Preparations for a wedding or vow renewal ceremony entail many decisions. When renewing your vows you don’t have to live up to any expectations, but giving some consideration to the basics can make your day more enjoyable. Three of the main elements, for example, are invitations, your choice of venue, and whether or not you intend to have a reception – and if so, where?
Three Basic Ideas: Invites, Venue And Reception
Invitations: Sending out “save-the-date” invites might not be as crucial as it was for your original wedding, but they are still a lovely way of letting people know of your celebration well in advance. Getting a save-the-date also lets guests know what to expect: whether your ceremony will be a formal occasion or a casual affair. Your invitations themselves should tell guests the date, time and venue, as well as any specifics such as dress code.
Venue: Keep in mind that many people won’t consider a vow renewal ceremony to be as important as an actual wedding – so holding your celebration far from home might prove tricky. If you want to keep things intimate, on the other hand, picking an exotic destination could be just the thing. A vow renewal ceremony can still happen if you two are the only ones present.
Reception: A vow renewal ceremony might feel less formal than a traditional wedding but it’s still nice to have an after-party of sorts. This time round things can be more relaxed. You’re past the stage of needing to please guests – it’s your decision who to invite, after all.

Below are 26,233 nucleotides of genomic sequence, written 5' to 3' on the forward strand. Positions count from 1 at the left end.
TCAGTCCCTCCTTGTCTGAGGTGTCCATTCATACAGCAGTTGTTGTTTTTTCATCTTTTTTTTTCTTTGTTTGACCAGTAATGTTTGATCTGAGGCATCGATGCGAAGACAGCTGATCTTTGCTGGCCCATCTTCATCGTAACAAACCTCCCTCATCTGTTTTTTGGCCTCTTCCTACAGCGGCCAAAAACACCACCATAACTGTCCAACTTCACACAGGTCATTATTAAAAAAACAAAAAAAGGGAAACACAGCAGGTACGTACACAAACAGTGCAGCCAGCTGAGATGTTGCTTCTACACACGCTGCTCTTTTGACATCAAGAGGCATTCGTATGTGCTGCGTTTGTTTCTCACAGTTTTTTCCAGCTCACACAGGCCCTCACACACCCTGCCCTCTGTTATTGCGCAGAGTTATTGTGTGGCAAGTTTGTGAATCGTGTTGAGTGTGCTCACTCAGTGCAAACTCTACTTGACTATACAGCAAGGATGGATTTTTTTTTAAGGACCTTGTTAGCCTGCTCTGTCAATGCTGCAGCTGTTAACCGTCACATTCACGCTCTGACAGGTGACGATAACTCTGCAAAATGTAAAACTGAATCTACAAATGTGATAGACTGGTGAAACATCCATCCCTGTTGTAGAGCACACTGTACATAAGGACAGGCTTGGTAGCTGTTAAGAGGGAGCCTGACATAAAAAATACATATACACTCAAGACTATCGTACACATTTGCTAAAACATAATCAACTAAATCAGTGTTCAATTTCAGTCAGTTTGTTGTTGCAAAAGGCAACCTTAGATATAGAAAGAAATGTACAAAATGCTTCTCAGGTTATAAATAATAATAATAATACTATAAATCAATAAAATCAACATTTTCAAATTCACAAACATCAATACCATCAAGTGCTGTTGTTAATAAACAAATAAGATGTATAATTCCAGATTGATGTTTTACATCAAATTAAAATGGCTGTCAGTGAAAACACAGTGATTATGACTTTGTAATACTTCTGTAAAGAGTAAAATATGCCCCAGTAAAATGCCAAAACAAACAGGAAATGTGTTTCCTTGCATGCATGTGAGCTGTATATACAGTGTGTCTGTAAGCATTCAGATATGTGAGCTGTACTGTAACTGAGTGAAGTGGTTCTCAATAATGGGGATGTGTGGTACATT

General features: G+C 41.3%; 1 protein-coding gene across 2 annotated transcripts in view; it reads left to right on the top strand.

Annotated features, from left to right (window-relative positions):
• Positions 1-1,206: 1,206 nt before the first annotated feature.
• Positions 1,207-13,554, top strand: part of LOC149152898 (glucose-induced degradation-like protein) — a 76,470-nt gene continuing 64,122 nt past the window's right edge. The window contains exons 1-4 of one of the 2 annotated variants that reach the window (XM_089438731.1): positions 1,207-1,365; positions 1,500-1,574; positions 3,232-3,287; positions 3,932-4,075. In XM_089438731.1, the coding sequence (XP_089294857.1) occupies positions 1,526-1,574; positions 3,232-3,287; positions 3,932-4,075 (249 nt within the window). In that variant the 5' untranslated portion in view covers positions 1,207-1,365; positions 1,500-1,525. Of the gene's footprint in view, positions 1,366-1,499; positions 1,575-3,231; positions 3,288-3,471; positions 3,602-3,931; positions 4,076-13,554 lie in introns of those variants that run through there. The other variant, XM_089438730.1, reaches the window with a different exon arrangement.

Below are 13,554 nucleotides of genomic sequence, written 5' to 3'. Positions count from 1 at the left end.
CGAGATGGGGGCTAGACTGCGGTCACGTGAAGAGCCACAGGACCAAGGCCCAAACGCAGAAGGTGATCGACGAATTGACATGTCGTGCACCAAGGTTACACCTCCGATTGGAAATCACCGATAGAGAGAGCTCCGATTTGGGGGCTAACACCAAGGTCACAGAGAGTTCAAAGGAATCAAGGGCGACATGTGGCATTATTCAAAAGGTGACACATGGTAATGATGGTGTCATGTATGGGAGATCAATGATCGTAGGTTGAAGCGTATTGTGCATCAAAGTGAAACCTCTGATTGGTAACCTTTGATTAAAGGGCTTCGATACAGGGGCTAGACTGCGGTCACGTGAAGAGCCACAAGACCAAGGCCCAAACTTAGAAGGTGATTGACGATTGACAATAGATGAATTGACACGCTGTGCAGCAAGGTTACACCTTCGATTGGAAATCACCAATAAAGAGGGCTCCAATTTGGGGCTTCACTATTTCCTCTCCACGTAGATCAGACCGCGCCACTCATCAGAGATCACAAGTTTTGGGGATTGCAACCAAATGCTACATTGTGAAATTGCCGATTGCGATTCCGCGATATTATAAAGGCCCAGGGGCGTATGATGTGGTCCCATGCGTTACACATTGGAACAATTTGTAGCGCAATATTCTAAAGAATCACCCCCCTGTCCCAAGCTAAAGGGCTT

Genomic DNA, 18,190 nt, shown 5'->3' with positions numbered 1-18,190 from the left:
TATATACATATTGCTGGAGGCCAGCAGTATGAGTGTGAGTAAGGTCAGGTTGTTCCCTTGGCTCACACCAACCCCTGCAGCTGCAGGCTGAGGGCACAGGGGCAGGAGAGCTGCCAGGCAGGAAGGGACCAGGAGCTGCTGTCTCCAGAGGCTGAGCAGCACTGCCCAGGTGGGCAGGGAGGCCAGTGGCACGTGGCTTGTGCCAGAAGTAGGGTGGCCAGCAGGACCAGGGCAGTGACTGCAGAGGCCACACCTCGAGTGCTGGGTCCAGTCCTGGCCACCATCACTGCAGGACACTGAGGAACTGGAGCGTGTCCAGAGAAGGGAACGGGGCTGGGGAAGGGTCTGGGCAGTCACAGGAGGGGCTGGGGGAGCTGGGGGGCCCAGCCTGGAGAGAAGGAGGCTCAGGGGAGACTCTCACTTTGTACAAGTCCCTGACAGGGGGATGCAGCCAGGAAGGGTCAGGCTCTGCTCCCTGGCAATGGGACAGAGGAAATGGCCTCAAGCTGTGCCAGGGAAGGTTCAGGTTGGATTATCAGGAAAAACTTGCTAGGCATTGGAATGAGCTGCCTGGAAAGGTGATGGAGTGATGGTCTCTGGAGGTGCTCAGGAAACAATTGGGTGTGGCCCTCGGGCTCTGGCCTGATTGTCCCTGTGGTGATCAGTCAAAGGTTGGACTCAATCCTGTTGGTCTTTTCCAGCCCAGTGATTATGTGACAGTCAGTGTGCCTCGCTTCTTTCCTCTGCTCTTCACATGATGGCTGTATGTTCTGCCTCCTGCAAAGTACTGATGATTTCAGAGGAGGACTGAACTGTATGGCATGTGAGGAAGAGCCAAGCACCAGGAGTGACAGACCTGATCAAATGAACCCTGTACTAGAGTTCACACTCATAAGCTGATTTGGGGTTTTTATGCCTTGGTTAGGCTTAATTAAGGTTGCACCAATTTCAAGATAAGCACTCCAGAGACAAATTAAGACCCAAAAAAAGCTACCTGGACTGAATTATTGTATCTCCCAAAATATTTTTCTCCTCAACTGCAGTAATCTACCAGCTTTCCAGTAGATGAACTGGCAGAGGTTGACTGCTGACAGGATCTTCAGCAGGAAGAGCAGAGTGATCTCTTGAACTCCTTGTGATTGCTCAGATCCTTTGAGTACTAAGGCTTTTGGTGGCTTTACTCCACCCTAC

What About Your Outfits?
Most people renewing their vows opt for less traditional attire. This kind of celebration can be less formal and more personal, so you can feel free to dress in a way that expresses who you are, and not how you are expected to be.
And For Guests?
Being a guest at a vow renewal ceremony means that the couple who invited you consider you a close friend. Official weddings often include extended family members in their guest list – not a necessity in a less formal event.
It is entirely up to the couple whether or not they will have a bridal party with a best man and bridesmaids. Some people find it meaningful to include their original bridal party in a vow renewal ceremony but many don’t consider it necessary.
In general, the couple involved is discouraged from having a gift list. The tradition of bringing gifts to a wedding originated thousands of years ago, when it was usual for the groom to pay the bride’s family a dowry. Over centuries the practice has evolved and these days it is an expected part of getting married. When buying a gift for the couple go for more personal items, like something symbolising your relationship with them or a unique gift experience for couples.
Say I Do Again – Your Way!
Renewing your vows should be a special and enjoyable event. The most important thing to keep in mind is that this celebration is personal, and your choices are the only ones that matter. Saying I Do again lets you celebrate your union again, so make it all about you!